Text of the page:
A tornado has been spotted passing through Waihī Beach.
A Waihi Beach resident said a tornado that spiralled into the beach town damaging homes and cutting power to about 2000 properties spat all kinds of debris into the sky.

Mark Wright says he watched two water spouts merge and then head onto land to form a twister just before 8am today.

"I could just see debris and there was just all sorts going on in the sky, and there was just almost like an explosion of debris up in the air. There was just corrugated iron and objects and birds," he told RNZ.

Fellow resident Rae also watched it come ashore close to the Island View Esplanade Reserve.

"It went along the beach a little and bits of roofing and things were flying into the air and lots of birds seemed to get sucked up into the vortex."

She said the birds were getting tossed about while in the tornado but seemed to be able to fly away once they were spat out the top, whereas the iron and debris would come falling back down.

"It was amazing," she said.

She said she was a little distance away but could hear the "roar" of the tornado.

"It was really loud, really noisy.

"Every now and then you'd hear a bang."

The tornado tore through Waihi Beach, damaging homes and trees and leaving some without power.

Fire and Emergency NZ (Fenz) said fire crews responded to calls about it just before 8am today.

Fire crews found a number of homes damaged and a number of power lines down, but no reports of anyone being injured, a Fenz spokesman said.

Fire teams had now left the area but workers from electricity supplier PowerCo were onsite making the scene safe, the spokesman said.

The Western Bay of Plenty District Council had been notified, the Fenz spokesman said.

PowerCo's electricity outages map showed more than 2000 homes are affected by an outage at the moment.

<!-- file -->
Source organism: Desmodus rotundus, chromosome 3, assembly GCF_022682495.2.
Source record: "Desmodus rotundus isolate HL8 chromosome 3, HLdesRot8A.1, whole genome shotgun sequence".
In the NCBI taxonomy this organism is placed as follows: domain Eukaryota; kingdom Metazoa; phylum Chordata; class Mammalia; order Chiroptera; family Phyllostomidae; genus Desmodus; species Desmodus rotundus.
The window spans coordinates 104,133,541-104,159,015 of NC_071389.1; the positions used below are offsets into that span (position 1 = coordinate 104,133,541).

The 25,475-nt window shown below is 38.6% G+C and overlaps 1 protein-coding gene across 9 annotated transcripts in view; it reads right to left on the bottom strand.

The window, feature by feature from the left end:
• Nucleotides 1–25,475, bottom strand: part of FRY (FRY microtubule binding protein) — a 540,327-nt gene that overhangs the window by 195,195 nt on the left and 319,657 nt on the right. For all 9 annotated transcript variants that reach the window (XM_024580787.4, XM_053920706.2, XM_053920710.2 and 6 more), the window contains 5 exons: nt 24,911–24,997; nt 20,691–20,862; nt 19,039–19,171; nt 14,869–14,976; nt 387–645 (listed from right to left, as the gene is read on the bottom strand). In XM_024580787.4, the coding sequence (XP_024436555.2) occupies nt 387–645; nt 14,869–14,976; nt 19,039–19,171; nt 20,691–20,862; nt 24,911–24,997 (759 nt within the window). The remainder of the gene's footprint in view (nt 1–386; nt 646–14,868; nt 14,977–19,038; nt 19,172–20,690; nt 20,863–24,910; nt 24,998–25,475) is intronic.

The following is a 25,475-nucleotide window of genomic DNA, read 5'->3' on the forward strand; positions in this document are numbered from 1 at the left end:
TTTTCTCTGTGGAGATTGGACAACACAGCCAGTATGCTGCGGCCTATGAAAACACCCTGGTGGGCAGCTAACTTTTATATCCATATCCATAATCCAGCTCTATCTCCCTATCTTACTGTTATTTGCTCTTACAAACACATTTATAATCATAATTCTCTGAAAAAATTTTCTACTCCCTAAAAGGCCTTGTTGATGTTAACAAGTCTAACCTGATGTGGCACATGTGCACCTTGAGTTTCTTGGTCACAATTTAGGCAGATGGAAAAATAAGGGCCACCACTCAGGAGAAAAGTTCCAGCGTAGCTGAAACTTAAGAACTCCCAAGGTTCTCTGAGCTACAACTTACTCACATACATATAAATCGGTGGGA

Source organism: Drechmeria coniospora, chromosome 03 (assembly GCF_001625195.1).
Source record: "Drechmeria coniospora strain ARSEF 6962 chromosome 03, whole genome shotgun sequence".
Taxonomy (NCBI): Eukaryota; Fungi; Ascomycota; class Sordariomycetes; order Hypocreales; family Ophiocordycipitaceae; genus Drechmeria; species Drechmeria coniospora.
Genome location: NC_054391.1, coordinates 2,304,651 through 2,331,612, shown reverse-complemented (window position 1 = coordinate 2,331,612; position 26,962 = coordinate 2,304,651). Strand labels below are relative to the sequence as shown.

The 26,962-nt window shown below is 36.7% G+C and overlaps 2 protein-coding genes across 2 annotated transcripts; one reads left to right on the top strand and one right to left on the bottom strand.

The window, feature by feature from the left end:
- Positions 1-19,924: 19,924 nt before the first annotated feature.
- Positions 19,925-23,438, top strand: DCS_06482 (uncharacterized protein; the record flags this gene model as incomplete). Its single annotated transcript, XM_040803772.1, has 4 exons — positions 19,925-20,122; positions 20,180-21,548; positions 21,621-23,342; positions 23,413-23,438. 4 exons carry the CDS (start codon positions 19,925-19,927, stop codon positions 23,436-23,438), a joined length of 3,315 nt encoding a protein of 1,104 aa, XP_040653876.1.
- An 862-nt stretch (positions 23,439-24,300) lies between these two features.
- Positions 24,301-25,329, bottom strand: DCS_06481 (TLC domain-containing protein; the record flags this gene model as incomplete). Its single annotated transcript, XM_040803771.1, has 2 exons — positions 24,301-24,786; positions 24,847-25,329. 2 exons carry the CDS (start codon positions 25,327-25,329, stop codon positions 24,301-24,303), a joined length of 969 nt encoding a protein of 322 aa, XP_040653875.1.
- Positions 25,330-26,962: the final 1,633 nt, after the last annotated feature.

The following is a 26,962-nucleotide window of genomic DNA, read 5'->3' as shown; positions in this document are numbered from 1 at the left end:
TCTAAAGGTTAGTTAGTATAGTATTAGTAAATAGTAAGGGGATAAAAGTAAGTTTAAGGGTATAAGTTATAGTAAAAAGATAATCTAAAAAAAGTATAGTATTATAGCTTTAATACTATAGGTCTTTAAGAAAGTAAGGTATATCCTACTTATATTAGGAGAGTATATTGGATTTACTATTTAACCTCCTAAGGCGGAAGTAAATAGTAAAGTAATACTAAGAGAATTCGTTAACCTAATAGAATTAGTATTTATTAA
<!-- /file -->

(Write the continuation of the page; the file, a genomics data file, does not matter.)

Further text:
The Western Bay of Plenty District Council said on Facebook its teams were assessing the damage after being told roofs had been ripped off homes and some buildings and that powerlines and trees were down.

It said traffic management was in place at the intersections of Waihi Beach and Trig Rds and Athenree Rd and SH2.

"Our crews are inland checking roads and debris," it said.

Western Bay of Plenty mayor James Denyer told RNZ he was thankful no one was too badly injured.

He said he rushed to the area soon after the tornado went through and had been speaking to locals near Seaforth Rd where the first part of the storm hit.

"I've seen roofs lifted off, tossed across the road - they're gone through power lines, which is why they're down. There's a little bit of shock, but they're coping and getting through."

Residents earlier took to Facebook to report the tornado as passing through Dillon St and Seaforth Rd among other areas.

Police earlier advised members of the public to avoid Seaforth Rd while emergency services responded to a weather-related incident in the area.

"Power lines have been brought down and parts of the road are blocked."

MetService meteorologist Stephen Glassey said he was aware of reports of a small tornado.

"We've had a severe thunderstorm warning out since early this morning for a thunderstorm cell in that area," he said.

"So the reports we are getting are consistent with that."

The tornado has also been accompanied by photos of a series of waterspouts over the water.

Glassey said water spouts can become known as tornadoes once they move onto land from the water.